“There are 16 versions of the Sprinter van,” Lopez explains by way of example. “You can imagine the types of mistakes that happen when a job is designed for the wrong type of vehicle.”
Keep in mind additional, bothersome auto elements, he cautions, like the large, obtrusive “VW” badge on the back on Volkswagen Beetles commonly used in fleets.
Lopez sells Velazquez and many other customers templates for wraps. A little over a year ago, he also released a PDF book that shops can use to get accurate estimates of the square footage needed to wrap different model vehicles. The book, says Lopez, ensures that installers are competitive in their quotes.
“Let’s say you produce an estimate and you are off by a square foot,” says Lopez. “The problem is, if you overestimate the amount of media you need, you’ll guess too high on your estimate and you’ll lose the job.”
Careful estimating and design placement are just two key things to consider. For those who venture to create their own templates, there’s another overlooked problem to look out for.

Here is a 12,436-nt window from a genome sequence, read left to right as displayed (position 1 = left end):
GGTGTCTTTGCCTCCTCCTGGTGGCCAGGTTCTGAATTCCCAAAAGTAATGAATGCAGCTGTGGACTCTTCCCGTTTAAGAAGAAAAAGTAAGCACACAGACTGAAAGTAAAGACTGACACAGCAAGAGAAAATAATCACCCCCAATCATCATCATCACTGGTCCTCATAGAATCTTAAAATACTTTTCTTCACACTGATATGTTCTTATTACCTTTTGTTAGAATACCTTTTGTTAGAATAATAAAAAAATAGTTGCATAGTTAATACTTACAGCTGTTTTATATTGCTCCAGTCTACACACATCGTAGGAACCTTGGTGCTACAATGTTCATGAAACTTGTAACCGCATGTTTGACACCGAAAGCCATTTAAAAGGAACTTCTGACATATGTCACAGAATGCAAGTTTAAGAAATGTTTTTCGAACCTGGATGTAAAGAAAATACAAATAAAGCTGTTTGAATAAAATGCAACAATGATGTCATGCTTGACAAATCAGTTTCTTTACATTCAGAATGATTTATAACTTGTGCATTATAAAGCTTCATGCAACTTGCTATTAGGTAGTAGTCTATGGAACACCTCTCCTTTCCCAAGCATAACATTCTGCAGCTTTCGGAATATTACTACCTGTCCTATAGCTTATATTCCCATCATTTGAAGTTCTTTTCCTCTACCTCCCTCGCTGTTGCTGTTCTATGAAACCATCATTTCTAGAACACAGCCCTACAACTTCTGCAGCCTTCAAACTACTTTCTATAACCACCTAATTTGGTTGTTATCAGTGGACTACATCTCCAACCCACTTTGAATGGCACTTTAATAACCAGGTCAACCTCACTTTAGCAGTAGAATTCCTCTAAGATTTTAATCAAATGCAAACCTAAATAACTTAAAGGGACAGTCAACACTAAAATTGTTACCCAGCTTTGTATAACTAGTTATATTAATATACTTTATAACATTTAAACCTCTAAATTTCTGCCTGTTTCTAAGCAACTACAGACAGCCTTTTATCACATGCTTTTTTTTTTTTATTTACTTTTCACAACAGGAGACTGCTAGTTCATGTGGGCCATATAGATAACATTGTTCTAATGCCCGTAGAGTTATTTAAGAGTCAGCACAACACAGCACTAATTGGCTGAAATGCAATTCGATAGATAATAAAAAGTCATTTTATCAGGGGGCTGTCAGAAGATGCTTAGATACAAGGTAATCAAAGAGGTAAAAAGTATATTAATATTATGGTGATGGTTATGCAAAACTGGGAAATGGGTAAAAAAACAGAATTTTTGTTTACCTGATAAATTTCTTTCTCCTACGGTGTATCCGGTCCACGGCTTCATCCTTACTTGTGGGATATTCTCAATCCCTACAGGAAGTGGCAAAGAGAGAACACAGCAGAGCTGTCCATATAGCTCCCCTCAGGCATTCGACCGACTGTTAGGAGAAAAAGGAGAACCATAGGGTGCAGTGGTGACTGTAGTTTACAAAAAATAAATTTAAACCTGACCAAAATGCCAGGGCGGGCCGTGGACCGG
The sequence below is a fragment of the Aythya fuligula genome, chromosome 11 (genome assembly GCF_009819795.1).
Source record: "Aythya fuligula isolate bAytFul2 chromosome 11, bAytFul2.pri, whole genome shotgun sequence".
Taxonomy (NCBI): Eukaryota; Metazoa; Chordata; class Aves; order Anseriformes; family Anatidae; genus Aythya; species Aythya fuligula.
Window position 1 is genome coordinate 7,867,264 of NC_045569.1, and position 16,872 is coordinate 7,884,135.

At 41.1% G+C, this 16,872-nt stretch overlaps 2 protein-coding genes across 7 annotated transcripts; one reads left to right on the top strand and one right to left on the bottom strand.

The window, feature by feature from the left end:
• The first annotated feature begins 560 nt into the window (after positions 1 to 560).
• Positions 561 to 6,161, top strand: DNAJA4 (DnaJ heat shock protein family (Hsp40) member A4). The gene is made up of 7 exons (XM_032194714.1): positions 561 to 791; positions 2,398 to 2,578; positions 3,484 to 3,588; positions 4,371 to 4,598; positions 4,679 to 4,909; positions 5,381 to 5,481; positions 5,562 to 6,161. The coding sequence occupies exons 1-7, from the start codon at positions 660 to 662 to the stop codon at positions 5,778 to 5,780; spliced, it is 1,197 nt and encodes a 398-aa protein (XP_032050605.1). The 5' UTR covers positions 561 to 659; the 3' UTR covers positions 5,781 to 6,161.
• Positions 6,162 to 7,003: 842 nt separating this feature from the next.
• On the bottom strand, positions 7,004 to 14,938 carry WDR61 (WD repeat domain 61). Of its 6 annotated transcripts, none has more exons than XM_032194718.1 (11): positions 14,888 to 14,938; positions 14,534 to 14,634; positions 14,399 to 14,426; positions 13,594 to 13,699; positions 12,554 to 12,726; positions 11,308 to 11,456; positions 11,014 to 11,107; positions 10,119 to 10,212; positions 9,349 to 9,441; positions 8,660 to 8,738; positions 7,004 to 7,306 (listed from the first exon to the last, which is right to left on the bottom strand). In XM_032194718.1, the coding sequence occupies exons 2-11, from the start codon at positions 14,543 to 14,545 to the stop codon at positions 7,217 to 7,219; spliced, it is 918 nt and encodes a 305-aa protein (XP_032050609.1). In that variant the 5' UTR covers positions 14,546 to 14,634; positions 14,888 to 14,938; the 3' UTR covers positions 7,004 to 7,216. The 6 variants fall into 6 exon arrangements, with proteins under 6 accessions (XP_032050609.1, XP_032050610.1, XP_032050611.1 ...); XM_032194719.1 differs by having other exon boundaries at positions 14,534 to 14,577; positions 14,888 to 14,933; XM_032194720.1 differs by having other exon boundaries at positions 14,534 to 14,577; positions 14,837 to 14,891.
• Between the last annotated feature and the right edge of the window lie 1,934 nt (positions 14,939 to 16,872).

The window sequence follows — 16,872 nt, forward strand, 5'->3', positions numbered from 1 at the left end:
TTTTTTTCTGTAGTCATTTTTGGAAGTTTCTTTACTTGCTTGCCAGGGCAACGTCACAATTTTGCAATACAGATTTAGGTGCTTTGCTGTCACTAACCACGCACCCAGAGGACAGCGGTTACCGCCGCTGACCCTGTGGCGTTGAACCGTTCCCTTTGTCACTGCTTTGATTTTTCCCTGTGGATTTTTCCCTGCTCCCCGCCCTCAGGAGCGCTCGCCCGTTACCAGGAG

A Problem of Perspective
Designers, of course, often take photographs of vehicles to get a good, close look at the body design. But, oddly enough, sometimes the best thing to do is to put a little distance between you and your work.
“Most people don’t recognize the problem with photographs of a vehicle when it comes to creating an accurate design template,” says Lopez.
The curvature of the camera lens, he explains, makes a few of the dimensions installers need difficult to measure.
“People are usually standing too close to the vehicle. You should stand 50 feet away and zoom in,” says Lopez. “You’ll lose the curvature distortion from the camera lens because the image on the lens is smaller.”
“It is one of the things,” he adds with a chuckle, “that I learned the hard way.”